Assistance for cities considering preemption
News & Press
What is it?
Why is it Better?
What do Public Safety Officials say about Preemption?
Collision Control Communication's: Eliminator™
What is it?
The Eliminator™ is a cost effective, “state of the art” emergency vehicle traffic signal preemption and collision
avoidance system. It contains two major sub-systems: The emergency vehicle sub-system and the traffic signal sub-system.
It can dramatically reduce collisions involving emergency vehicles at signalized and non-signalized intersections.
Why is emergency vehicle preemption and collision avoidance so important?
Statistics show that nearly half (40%)
of firefighters killed in the line of duty die in traffic accidents enroute to the scene. In 2000, over 500 deaths
occurred in accidents involving emergency vehicles1. During the period January 2002 through October 13, 2005, auto
liability claims alone cost the Phoenix Arizona Fire Department $3.98 million, while damage to apparatus was estimated
at over $730,000. In the 1.8 million miles logged by the Phoenix F.D. during that time period, 507 vehicle accidents
occurred, of which 308 were determined to have been preventable2.
Emergency vehicles (fire trucks, police cars and ambulances) pass rapidly through traffic intersections, using sirens
and flashing lights to alert other drivers of their passage. Confusion, inattention, mobile phones, car radios,
hearing impairment, distracting children, air conditioning, vehicle sound proofing, and failure to see flashing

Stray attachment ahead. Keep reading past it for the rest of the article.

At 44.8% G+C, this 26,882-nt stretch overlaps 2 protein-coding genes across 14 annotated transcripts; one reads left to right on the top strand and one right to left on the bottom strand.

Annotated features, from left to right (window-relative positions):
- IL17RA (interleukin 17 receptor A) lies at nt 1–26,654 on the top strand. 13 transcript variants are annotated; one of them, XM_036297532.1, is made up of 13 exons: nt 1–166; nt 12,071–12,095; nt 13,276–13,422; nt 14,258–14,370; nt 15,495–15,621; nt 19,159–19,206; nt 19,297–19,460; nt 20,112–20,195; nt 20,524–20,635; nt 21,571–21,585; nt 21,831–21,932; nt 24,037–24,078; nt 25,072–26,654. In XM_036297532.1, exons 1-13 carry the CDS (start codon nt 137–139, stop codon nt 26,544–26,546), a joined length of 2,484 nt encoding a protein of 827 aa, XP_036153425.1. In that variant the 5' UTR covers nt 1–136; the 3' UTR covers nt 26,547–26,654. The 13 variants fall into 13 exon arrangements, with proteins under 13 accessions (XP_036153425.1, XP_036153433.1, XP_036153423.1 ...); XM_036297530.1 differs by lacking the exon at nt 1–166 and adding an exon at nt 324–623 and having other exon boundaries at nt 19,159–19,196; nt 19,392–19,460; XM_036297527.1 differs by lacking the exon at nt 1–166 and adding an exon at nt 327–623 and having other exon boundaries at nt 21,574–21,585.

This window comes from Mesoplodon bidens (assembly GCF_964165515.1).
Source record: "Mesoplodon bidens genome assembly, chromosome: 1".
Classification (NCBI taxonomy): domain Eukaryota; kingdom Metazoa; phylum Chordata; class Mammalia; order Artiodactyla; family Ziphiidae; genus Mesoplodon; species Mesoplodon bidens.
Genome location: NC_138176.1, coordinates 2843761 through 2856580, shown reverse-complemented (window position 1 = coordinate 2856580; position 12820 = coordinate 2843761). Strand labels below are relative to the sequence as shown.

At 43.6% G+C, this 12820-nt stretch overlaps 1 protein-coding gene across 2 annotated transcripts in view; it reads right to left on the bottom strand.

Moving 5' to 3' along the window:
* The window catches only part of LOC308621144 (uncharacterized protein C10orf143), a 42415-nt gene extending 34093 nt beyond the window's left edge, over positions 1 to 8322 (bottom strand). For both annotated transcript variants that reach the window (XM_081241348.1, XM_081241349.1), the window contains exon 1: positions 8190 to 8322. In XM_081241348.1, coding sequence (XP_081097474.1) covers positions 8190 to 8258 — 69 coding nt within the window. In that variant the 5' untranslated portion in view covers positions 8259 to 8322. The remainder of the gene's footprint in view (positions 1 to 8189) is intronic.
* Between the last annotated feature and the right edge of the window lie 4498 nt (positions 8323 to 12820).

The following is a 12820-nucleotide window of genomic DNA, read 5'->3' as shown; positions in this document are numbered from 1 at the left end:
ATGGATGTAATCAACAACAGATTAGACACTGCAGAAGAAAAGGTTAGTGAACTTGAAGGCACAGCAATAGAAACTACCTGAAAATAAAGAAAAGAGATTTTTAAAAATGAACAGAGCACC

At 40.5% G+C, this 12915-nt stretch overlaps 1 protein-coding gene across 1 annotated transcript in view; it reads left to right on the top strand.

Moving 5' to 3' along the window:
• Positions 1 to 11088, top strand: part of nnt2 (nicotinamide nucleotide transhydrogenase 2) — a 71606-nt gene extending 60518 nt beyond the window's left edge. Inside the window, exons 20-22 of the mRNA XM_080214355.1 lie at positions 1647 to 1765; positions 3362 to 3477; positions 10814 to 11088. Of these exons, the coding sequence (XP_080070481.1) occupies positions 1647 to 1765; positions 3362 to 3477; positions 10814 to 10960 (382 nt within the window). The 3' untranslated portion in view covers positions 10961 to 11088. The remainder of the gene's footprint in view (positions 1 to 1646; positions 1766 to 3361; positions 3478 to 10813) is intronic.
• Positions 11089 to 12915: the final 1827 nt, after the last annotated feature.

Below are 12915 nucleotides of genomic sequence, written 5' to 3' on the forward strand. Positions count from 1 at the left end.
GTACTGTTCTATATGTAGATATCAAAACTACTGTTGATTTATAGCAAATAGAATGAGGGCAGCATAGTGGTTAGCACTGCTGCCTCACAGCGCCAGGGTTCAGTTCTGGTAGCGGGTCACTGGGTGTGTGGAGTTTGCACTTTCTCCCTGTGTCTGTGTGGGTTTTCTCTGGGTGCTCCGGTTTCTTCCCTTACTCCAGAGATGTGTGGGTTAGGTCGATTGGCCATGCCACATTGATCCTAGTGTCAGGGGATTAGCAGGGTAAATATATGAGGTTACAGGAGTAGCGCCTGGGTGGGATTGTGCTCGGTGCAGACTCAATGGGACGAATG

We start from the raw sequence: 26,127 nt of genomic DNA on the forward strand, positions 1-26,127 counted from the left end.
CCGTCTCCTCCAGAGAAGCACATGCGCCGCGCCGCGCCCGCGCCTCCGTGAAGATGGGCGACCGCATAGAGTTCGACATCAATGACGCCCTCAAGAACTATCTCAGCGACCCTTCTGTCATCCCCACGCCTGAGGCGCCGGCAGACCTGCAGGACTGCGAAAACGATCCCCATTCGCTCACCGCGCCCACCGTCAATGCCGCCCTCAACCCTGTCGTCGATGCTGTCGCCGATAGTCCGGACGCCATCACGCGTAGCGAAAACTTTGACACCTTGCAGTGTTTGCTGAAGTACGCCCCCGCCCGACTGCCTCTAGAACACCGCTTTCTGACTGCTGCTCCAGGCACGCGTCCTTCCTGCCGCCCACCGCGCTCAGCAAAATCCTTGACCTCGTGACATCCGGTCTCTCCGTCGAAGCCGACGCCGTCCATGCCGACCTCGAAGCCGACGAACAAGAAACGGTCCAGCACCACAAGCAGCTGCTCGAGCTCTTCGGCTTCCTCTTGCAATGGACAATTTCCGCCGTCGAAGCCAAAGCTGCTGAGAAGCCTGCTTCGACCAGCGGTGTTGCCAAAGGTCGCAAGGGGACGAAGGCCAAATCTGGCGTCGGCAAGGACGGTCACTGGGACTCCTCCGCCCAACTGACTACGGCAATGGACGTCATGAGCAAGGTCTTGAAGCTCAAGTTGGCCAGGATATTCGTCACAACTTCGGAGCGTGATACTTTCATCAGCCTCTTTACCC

lights cause many serious accidents. First responders arrive at the scene faster with emergency vehicle preemption.
Shorter response times for emergency vehicles enable them to arrive at a scene in the initial moments when their
key decisions are important. For a fire fighter, arriving a minute sooner may mean being able to stop the spread
of a fire. In a medical emergency, saved time may be the difference between life and death, giving medics the
opportunity to stabilize and treat a victim3.
In 1997, over 15,000 accidents with emergency vehicles racing to emergency sites occurred in the United States1.
The result is 8,000 injuries, approximately 500 fatalities, and even further damage to city personnel, civilians,
and equipment. Millions of dollars are lost to liability claims and vehicle repairs. Emergency vehicle accidents
are a worldwide problem with numerous injuries, fatalities and huge costs resulting from lawsuits. Consider the
costs to city budgets of one traffic accident involving an emergency vehicle. The scene of the emergency loses
its critically needed assistance, and a second crisis is created. Additional local or nearby emergency vehicles
must be dispatched to both scenes, straining limited resources and increasing the chances for yet another incident.
Emergency vehicle preemption increases:
1. The area that emergency vehicles can cover in required response times
2. Safety of emergency vehicle personnel and the public
3. The speed of responders in reaching a scene
4. The time available for making critical decisions
1. The cost of replacing emergency vehicles damaged in crashes
2. The damage to public and private property caused by delayed responses to fires, chemical spills, and other hazardous events
4. The legal liability of public agencies when motorists are injured
1 Source: National Highway Traffic Safety Administration
2 Source: Judi Villa, Arizona Republic front-page article “Fire Truck Wrecks Costly for Phoenix”(12/20/2005)
3 Source: Intelligent Transportation Systems, U.S. Department of Transportation article
“Enhancing Public Safety, Saving Lives: Emergency Vehicle Preemption”(FHWA-JPO-99-002)